Sunday, May 29, 2022
Coping with difficult times
The Rev. Mark D. Wilkinson, Rector
St. Paul’s Episcopal Church
7th Sunday in Easter 2022
There are times when events take over a carefully laid out and prepared series of sermons. Today is just one of those time. Sadly, these almost always surround some sort of tragedy and this week is no exception. I had planned on a very upbeat sermon introducing Josh and the wonderful plan for our community garden and Josh will talk in just a few moments about that. Because it is in living into our mission that we have the best chance to make a positive difference in a negative world.
We have had several horrible mass shootings in a grocery store in Buffalo, a church California and a school in Uvalde, in the past two weeks and I feel that as your priest I need to address theological issues that these raise. First of all, I am aware of how deeply these have touched many of us, including some who have relatives in Uvalde or know the town. Many of us feel overwhelmed with what is happening and I will come back to that in a minute.
I am going to urge you to contact your legislators and our governor to take actions that will help reduce this violence in whatever way you feel appropriate, but we are past thoughts and prayers. Thoughts and prayers without action are pointless and that is what we continue to see. The last funeral for the Buffalo supermarket shooting was yesterday, before the bodies of the children had even been released to the funeral homes. Thoughts and prayers for a couple of weeks and then on to the next concern or just ignore it and hope it goes away. I’m sorry but that’s what is happening in the halls of government to a large extent. We call it gridlock or whatever, but that’s just an excuse for doing nothing and both political parties share the blame. There is one thing that we can all do no matter our politics. We need action not just thoughts and prayers.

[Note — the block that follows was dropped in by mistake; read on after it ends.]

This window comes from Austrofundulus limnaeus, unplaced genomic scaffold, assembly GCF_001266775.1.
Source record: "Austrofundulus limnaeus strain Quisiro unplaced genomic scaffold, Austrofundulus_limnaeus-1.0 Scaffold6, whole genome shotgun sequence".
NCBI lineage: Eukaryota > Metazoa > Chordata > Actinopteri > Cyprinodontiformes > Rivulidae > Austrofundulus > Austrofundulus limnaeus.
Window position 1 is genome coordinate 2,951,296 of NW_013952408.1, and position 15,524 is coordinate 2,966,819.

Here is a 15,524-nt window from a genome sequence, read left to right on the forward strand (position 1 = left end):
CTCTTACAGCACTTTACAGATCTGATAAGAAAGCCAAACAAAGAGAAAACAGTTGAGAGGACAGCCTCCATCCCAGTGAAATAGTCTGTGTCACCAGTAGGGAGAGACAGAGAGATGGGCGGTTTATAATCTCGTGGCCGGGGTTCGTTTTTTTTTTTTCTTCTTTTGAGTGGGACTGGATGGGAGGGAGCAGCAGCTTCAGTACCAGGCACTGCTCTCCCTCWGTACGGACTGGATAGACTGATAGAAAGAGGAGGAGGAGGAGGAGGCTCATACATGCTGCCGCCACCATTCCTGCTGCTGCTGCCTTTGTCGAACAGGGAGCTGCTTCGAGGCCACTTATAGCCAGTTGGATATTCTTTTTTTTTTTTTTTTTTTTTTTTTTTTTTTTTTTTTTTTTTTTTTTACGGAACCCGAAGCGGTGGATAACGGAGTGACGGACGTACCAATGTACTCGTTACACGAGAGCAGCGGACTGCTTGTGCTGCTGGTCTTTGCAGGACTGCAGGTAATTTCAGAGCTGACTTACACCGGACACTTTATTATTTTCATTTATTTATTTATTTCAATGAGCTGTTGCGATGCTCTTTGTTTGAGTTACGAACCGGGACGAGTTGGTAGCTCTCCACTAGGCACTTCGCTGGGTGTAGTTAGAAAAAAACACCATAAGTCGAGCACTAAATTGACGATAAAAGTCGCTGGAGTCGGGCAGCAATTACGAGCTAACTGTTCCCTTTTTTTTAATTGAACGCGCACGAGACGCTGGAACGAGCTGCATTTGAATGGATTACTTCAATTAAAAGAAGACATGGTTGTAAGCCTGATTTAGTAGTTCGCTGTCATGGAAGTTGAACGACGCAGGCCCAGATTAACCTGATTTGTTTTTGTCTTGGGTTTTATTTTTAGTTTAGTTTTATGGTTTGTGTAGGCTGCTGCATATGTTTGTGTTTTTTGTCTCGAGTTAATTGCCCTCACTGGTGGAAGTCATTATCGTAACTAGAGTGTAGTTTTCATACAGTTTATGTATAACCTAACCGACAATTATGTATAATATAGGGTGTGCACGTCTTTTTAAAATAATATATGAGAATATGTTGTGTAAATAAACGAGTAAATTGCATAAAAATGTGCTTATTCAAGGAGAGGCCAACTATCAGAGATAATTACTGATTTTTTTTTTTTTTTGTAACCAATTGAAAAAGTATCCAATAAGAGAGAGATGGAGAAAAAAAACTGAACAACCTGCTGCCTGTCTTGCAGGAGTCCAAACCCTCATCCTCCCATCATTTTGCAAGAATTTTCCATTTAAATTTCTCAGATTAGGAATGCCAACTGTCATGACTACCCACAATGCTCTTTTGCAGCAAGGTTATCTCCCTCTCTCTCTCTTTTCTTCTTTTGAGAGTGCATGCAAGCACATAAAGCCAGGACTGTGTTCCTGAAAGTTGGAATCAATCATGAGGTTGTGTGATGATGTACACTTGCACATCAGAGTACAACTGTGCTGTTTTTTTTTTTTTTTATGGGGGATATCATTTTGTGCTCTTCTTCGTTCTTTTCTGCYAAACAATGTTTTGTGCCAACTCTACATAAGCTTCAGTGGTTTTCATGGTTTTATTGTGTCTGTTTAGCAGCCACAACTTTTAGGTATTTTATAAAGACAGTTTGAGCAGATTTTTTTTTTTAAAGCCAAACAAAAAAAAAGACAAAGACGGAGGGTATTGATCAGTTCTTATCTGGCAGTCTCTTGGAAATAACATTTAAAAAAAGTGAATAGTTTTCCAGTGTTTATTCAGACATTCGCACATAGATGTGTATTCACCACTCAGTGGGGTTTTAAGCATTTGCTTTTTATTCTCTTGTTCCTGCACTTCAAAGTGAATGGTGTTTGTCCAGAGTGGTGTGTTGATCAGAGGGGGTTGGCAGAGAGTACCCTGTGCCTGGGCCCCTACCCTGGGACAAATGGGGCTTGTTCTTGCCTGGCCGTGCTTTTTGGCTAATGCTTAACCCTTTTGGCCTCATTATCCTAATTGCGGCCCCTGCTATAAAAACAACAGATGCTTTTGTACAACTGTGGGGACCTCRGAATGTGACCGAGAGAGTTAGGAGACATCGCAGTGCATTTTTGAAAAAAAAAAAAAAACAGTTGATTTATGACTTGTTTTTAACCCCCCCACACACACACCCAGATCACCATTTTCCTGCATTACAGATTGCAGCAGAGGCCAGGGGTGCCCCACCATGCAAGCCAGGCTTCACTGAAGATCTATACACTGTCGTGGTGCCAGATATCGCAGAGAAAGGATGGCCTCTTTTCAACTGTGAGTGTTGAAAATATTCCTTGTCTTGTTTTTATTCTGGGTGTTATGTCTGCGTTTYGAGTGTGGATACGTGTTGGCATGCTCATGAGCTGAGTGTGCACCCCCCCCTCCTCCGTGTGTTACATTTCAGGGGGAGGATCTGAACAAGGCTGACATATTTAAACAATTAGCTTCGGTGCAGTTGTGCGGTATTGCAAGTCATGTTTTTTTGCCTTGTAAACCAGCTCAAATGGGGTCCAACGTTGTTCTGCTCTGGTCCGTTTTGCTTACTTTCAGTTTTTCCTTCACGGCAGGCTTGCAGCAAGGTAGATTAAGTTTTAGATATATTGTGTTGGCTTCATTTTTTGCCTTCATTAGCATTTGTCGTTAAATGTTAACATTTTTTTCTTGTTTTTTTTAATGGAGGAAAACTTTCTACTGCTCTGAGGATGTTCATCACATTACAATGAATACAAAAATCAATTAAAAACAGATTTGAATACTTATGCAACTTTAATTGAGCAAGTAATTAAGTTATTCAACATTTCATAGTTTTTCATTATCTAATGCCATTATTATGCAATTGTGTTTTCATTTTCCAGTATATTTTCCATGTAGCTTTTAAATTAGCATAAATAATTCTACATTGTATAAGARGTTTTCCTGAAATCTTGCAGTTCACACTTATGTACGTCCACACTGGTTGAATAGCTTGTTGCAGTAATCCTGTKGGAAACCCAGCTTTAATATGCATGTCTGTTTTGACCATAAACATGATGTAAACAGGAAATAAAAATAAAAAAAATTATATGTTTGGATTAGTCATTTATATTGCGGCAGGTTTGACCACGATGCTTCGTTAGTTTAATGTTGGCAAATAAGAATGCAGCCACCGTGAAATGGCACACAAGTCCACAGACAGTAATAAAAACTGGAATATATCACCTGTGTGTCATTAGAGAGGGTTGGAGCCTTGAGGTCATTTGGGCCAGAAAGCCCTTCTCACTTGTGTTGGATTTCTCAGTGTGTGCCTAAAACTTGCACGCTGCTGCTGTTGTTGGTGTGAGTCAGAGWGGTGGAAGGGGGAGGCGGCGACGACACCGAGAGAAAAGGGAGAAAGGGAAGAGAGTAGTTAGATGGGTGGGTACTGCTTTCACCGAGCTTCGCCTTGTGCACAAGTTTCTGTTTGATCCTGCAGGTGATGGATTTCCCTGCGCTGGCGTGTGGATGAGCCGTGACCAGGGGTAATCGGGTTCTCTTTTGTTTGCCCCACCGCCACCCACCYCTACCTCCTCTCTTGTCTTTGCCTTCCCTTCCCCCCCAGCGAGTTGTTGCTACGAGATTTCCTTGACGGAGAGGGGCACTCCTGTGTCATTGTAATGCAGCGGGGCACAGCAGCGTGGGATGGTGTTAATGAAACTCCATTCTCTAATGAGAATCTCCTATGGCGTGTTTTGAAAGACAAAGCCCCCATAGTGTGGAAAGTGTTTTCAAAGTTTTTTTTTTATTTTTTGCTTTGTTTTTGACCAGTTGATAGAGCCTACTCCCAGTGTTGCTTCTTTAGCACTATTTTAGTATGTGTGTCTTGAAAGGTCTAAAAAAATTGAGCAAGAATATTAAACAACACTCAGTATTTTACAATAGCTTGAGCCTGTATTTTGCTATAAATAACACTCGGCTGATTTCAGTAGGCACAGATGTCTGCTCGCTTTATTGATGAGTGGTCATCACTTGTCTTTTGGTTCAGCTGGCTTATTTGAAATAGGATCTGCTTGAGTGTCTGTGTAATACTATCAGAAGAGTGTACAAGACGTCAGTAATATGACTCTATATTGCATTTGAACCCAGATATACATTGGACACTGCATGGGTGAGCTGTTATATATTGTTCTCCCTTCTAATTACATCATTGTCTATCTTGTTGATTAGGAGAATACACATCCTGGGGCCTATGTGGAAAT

Bishop Curry in a prayer that he sent out this week and is on our Facebook page, reminded those who hold power in our government, who are in their places of power to protect our right to life, liberty and the pursuit of happiness that was laid out by our founding fathers. Those in the halls of power need to act like they take that responsibility seriously.
As I was struggling with this sermon Thursday afternoon a link to a blog written by The Rev. Nadia Bolz-Weber1 showed up on Facebook and the thoughts in it really resonated. Now it’s from last August but it is even more true today. She compared her capacity to handle all that is going on to the fuse box in an old apartment she had at one time. Built long before all the “modern” electronic devices she had learned that she couldn’t run her hair dryer and the stereo at the same time, the breaker would flip. She says that’s how she feels right now. She doesn’t have the capacity to handle all of what is coming at us. She wrote:
“Every day of my life I ask myself three discernment questions I learned from one of my teachers, Suzanne Stabile: 1. What’s MINE to do, and what’s NOT mine to do? 2.What’s MINE to say and what’s NOT mine to say? And the third one is harder: What’s MINE to care about and what’s NOT mine to care about?